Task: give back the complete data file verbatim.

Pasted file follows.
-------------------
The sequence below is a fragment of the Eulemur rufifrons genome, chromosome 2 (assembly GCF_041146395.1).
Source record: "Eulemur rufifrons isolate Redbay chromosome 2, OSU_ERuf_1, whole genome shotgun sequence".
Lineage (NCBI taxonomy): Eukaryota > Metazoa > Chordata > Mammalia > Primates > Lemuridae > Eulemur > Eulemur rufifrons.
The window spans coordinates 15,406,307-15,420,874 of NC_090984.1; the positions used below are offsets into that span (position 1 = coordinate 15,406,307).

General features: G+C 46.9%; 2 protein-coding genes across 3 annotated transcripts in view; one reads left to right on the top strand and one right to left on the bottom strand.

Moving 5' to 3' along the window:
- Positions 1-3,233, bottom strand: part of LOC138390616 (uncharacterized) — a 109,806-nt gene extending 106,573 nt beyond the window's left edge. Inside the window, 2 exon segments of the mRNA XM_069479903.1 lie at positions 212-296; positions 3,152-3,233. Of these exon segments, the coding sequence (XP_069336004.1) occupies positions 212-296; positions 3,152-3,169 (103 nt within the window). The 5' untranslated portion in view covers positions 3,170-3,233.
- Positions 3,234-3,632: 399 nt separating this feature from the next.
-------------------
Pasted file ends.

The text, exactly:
The sequence below is a fragment of the Eulemur rufifrons genome, chromosome 2 (assembly GCF_041146395.1).
Source record: "Eulemur rufifrons isolate Redbay chromosome 2, OSU_ERuf_1, whole genome shotgun sequence".
Lineage (NCBI taxonomy): Eukaryota > Metazoa > Chordata > Mammalia > Primates > Lemuridae > Eulemur > Eulemur rufifrons.
The window spans coordinates 15,406,307-15,420,874 of NC_090984.1; the positions used below are offsets into that span (position 1 = coordinate 15,406,307).

General features: G+C 46.9%; 2 protein-coding genes across 3 annotated transcripts in view; one reads left to right on the top strand and one right to left on the bottom strand.

Moving 5' to 3' along the window:
- Positions 1-3,233, bottom strand: part of LOC138390616 (uncharacterized) — a 109,806-nt gene extending 106,573 nt beyond the window's left edge. Inside the window, 2 exon segments of the mRNA XM_069479903.1 lie at positions 212-296; positions 3,152-3,233. Of these exon segments, the coding sequence (XP_069336004.1) occupies positions 212-296; positions 3,152-3,169 (103 nt within the window). The 5' untranslated portion in view covers positions 3,170-3,233.
- Positions 3,234-3,632: 399 nt separating this feature from the next.